Wedding gifts run the gamut from appliances to zeolites (always appropriate for the love-besotted mineralogist in one’s life), but the gift of historical knowledge? Genius!

We think this is the first time that staff have been asked to contribute to the launch of a happy marriage, but we are confident that we can meet the challenge. This might be the start of a wedding registry service for history lovers if it goes well!

While that remains … [ Read all ]

It’s why I do what I do

Today’s blog post in honor of Memorial Day comes from Michael Pierce, preservation technician at the National Archives at Saint Louis.

It’s called “the Forgotten War.” But like any conflict, the Korean War is always remembered by the men and women who fought in it, and by their families.

A grief-stricken American infantryman whose buddy has been killed in action is comforted by another soldier. In the background a corpsman methodically fills out casualty tags, Haktong-ni area, Korea. August 28, 1950. Sfc. Al Chang. (Army, 111-SC-347803)

The Preservation Lab at St. Louis occasionally get requests from JPAC (the Joint POW/MIA Accounting Command) for information from records of men who went missing in Korea and other places. Our lab deals primarily with records that were damaged in the 1973 fire at our old facility in St. Louis. Millions of Official Military Personnel Files from the Army and Air Force were destroyed, or heavily damaged, by fire, smoke, and water.

Sometimes, the requested record is part of that registry. We clean the record, make copies of the necessary documents, and send them on. Normally, we don’t hear anything about the results of our efforts.

I’m always telling my fellow technicians that we’re the “unsung heroes” of the National Archives at Saint Louis. Everyone else gets the accolades and the thank-you letters, while we work in the background, … [ Read all ]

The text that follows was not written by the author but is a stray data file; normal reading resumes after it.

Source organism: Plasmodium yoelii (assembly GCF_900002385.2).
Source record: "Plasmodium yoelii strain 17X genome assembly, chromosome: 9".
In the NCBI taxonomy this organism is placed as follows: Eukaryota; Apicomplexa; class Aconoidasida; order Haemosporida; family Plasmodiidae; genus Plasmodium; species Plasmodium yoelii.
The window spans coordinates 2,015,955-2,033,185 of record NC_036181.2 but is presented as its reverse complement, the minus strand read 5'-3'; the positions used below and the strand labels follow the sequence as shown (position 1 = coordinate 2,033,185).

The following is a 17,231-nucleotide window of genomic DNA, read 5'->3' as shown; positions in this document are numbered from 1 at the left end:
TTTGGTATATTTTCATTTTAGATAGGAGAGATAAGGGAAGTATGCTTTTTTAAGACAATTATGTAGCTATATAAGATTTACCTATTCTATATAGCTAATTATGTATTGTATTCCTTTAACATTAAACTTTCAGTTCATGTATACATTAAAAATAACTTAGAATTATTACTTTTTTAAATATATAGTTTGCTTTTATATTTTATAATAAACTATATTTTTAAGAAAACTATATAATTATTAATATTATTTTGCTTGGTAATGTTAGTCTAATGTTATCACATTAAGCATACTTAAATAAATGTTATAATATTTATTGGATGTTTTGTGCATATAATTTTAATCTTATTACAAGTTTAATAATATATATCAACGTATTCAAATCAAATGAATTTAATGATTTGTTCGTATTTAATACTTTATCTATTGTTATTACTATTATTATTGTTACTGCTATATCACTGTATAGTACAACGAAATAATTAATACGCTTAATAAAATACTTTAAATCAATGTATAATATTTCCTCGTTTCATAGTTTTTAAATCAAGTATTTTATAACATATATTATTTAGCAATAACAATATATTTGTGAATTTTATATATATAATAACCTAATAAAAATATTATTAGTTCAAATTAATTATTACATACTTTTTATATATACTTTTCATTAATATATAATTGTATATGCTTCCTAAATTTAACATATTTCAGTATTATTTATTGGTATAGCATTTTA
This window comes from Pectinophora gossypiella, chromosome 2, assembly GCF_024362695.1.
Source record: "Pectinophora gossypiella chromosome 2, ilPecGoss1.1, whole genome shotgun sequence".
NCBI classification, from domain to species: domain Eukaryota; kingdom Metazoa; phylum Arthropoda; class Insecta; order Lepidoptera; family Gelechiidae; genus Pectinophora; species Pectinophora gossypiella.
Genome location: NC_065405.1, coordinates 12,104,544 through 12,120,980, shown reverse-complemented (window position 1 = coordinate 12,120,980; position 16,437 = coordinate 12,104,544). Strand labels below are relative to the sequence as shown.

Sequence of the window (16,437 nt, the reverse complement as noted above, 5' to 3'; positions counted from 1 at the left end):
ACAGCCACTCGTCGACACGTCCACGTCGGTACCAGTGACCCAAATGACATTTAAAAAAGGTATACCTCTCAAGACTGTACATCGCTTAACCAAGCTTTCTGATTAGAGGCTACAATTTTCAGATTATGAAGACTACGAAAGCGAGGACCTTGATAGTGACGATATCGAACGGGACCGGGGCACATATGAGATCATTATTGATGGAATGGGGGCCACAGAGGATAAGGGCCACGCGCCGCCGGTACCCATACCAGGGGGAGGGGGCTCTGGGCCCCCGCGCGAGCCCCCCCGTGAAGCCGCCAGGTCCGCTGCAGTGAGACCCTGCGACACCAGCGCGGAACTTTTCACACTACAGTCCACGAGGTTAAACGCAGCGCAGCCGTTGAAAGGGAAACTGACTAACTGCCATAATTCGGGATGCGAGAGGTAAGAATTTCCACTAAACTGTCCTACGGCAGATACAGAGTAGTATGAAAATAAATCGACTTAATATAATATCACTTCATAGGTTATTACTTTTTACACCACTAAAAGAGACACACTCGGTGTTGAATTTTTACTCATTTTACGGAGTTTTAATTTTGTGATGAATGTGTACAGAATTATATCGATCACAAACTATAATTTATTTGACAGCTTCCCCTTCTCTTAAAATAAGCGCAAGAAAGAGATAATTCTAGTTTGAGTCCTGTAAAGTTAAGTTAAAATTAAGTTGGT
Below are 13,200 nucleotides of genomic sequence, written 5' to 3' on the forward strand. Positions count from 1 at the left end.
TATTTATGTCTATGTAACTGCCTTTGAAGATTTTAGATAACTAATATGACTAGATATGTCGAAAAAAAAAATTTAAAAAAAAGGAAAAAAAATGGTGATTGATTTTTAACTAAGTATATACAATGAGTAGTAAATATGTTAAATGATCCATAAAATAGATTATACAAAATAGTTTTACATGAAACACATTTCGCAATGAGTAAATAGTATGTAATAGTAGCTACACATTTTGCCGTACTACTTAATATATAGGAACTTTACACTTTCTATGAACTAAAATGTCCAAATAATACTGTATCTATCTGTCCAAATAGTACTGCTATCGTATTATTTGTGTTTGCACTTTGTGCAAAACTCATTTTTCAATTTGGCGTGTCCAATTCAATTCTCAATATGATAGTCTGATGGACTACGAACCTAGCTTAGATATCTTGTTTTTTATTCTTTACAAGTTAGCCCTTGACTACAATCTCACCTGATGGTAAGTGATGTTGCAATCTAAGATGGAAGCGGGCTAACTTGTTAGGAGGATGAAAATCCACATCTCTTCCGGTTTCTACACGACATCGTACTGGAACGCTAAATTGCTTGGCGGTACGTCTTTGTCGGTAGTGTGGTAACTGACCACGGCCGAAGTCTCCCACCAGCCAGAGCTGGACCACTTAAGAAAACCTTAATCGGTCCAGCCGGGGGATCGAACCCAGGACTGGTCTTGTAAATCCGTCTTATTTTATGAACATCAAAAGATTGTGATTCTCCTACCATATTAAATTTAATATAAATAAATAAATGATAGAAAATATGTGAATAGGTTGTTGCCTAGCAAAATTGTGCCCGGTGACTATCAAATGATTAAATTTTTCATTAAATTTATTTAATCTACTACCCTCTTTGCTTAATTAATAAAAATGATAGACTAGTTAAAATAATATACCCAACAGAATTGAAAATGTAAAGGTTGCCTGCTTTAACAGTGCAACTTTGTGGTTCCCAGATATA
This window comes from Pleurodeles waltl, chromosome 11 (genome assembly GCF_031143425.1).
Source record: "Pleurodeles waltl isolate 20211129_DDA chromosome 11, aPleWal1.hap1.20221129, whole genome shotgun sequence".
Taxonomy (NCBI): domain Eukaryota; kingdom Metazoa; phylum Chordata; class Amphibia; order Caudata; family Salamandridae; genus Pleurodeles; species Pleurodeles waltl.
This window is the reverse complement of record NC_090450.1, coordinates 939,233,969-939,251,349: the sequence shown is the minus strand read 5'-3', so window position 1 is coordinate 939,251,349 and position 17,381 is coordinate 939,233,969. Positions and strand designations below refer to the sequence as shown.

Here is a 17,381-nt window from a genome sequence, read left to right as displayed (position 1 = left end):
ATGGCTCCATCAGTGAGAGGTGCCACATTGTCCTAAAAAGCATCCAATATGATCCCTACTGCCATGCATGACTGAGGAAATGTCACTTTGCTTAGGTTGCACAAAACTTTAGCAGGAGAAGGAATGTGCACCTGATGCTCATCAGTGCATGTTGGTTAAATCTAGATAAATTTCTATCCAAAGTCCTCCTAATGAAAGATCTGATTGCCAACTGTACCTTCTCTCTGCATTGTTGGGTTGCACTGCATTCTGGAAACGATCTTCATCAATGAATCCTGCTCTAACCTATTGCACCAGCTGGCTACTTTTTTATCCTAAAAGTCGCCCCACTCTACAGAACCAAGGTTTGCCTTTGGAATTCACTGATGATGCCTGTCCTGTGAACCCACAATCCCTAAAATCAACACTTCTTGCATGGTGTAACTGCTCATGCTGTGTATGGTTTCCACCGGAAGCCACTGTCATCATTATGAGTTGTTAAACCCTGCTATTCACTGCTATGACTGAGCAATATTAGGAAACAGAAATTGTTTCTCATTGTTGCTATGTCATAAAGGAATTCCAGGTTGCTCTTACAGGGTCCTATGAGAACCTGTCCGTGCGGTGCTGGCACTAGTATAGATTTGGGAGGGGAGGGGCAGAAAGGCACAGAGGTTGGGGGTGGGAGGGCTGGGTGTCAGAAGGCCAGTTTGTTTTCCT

The 150th Anniversary of the United States Colored Troops

Today’s blog post comes from archives specialist Jackie Budell.

On May 22, 1863, the War Department issued General Orders 143, establishing a Bureau of Colored Troops in the Adjutant General’s Office to recruit and organize African American soldiers to fight for the Union Army. With this order, all African American regiments were designated as United States Colored Troops (USCT).

Today marks the 150th anniversary of the USCT, and the National Archives is pleased to announce the completion of the USCT Service Records Digitization Project. In partnership with Fold3, the project provides online access to all service records—more than 3.8 million images—of Union volunteers in USCT units.

From May 22 to 31, the digital collection will be free on (All National Archives collections on can always be viewed for free at any National Archives facility nationwide.)

This rare photograph of Edmund Delaney was found in his compiled military service records when the file was being digitized.

Compiled military service records (CMSRs) are part of Record Group 94, the Records of the Adjutant General’s Office. They contain card abstracts of entries related to an individual soldier such as muster rolls and regimental returns.

Many CMSRs also contain original documents called “personal papers,” which are especially valuable to researchers looking for documentation on former slaves. These papers include enlistment papers, correspondence, orders, prisoner-of-war memorandums, … [ Read all ]